The standard adopted by most authorities having jurisdiction (AHJs) is American Society of Mechanical Engineers (ASME) standard A17.1, Safety Code for Elevators and Escalators. The standard includes annual, semi-annual and monthly requirements, as well as also calling for a maintenance control plan for each individual elevator, which helps account for the fact that not every elevator is used the same way, says Brian Black, codes consultant, National Elevator Industry Inc. (NEII).
"Let's say you've got two brand-new elevators," he says. "One of them is installed in a church, and it's only used on Sunday mornings and maybe Tuesday and Thursday evenings. And that exact same elevator is going into a metropolitan subway system. The maintenance requirements for those two applications are going to be significantly different."
Even elevators that experience heavy daily use can be expected to have a life cycle that lasts for decades, and during that time, there can be major shifts in what codes require. ASME A17.1 accounts for that by including a provision that if there is a major modernization or renovation performed on the elevator, it has to be brought into compliance with the current version of the code, which is updated on a three-year cycle. So, for example, an elevator installed in 1985 would have to be brought up to today's version of the code if it was modernized.
But there's a catch. As long as elevators are simply maintained and not modernized, there's no requirement in A17.1 to bring them up to the current code. Instead, they are merely required to meet the standards in the version of the code that was current at the time of installation. So in most of the country, an elevator installed in 1985 would never have to meet a code more recent than the 1985 version.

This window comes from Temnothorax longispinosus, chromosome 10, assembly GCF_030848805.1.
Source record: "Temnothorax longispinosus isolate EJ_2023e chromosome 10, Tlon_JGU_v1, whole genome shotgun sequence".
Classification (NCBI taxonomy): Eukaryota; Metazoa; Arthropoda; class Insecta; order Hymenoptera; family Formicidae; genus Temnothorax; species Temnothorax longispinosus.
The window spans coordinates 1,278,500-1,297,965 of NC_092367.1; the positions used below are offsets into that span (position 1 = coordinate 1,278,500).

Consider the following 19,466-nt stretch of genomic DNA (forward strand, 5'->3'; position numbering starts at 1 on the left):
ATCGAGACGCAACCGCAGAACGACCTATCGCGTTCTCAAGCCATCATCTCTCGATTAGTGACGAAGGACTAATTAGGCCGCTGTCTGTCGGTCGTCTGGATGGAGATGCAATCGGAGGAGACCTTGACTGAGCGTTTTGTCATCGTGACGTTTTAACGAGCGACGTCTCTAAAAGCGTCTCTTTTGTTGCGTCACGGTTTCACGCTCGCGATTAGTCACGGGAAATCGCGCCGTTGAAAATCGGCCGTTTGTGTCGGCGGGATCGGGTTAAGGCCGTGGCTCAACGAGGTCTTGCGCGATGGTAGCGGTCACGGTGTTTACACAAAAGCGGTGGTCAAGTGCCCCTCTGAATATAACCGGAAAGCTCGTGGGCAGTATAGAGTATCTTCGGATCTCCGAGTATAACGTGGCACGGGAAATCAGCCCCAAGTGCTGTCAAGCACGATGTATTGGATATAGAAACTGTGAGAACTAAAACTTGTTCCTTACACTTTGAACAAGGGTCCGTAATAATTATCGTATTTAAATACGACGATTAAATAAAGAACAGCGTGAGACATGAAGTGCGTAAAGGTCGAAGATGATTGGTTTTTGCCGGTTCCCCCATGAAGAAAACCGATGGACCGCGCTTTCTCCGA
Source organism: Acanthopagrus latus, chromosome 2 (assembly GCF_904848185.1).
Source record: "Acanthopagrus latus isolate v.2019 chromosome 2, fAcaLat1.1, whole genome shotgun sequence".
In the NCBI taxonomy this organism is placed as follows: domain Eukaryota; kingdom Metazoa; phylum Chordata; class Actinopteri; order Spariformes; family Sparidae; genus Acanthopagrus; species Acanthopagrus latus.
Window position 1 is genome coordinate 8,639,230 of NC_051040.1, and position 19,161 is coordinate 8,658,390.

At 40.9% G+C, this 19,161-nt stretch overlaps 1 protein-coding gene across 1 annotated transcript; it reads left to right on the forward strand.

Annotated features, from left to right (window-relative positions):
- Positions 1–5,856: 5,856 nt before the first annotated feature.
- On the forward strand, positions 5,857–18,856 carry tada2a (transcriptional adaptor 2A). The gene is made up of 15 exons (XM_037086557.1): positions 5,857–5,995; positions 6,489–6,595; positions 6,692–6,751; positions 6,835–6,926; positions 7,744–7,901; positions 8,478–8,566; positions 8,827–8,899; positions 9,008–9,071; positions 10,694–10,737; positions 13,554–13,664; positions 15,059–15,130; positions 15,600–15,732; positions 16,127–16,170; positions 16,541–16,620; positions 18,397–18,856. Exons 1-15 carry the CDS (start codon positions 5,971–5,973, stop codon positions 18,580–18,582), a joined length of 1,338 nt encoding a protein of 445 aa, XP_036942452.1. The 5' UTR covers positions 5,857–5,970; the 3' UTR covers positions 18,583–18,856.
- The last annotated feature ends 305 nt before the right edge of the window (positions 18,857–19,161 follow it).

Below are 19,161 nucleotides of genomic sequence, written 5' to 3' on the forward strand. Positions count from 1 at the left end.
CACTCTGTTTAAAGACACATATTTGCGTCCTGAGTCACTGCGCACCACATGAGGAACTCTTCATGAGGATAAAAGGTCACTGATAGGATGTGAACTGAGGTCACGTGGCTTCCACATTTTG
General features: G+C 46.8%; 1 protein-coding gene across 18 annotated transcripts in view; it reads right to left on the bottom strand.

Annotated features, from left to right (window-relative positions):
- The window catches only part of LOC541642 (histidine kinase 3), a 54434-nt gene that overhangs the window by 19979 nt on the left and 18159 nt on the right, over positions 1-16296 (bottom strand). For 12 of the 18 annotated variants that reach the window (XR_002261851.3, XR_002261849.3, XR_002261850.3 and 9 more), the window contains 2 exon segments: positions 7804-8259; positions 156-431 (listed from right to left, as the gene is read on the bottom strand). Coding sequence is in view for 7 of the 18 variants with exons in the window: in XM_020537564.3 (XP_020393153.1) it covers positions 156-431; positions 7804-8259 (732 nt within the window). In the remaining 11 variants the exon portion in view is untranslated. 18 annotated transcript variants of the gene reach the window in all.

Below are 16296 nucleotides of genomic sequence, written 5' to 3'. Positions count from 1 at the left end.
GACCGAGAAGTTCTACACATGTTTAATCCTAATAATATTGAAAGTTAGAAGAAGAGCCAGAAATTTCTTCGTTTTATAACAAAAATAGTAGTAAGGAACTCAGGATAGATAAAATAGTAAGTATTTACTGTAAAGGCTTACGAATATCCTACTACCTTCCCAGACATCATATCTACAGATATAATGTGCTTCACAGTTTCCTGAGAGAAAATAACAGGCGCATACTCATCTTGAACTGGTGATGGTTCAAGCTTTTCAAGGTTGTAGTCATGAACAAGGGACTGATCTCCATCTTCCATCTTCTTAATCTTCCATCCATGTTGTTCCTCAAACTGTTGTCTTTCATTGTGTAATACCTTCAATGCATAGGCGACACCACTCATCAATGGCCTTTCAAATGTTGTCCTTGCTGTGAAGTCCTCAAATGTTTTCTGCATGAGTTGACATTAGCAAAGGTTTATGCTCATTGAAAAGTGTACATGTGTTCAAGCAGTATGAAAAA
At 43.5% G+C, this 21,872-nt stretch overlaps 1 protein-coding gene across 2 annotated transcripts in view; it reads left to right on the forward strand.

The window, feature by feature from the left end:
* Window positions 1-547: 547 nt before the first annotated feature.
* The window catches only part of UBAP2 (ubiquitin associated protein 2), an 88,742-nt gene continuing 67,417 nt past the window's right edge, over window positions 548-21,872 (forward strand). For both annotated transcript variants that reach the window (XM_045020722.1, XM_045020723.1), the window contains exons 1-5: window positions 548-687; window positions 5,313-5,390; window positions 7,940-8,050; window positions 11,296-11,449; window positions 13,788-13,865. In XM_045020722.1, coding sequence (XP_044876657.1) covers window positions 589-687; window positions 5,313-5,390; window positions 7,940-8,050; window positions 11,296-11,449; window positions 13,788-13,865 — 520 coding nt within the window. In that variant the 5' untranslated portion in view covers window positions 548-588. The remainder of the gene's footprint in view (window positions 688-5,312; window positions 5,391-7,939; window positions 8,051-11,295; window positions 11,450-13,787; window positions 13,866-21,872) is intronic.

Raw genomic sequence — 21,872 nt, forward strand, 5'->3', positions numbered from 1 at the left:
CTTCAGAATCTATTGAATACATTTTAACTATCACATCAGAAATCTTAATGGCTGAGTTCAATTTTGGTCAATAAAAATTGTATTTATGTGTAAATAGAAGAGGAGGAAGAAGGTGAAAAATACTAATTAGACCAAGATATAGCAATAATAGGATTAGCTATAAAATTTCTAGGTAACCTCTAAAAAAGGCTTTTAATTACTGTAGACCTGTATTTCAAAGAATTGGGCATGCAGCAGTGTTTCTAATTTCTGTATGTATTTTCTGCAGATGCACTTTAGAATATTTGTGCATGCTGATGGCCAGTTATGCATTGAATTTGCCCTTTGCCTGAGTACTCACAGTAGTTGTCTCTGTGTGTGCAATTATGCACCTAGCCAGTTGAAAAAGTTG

A different section of the standard, ASME A17.3, Safety Code for Existing Elevators and Escalators, establishes standards for safety and operations in older elevators that are not modernized, but it hasn't seen widespread adoption. A17.3 covers many of the same areas as A17.1, but differs in that it sets a minimum standard for what safety features and maintenance measures must be in place for any elevator, regardless of its age. For example, under A17.3, an elevator must have emergency lighting, door restrictors and two-way communications.
"Unfortunately, most jurisdictions in the U.S. do not adopt that," says Black. "There are basic minimum safety requirements within A17.3 which would apply retroactively," without grandfathering, but if the standard isn't adopted, older elevators that aren't modernized don't have to meet those requirements.
The relative lack of adoption of A17.3 — along with the fact that elevators comply with different versions of A17.1 — can cause confusion and create potential safety problems for first responders and occupants in the case of an emergency, says Jay Popp, vice president, international, Lerch Bates.
"There's so many versions of fire service out there that, as a first responder, it's got to be really tough on those guys, because you don't know what version you've got when you hit the door," Popp says. "Philosophically, I understand why we can't retroactively update every elevator every time the code (A17.1) makes a change. But, the other side of the coin is we're making it really hard on these guys because their job is to focus on securing the building, getting people out and containing the fire, and we're throwing hurdles up at them."
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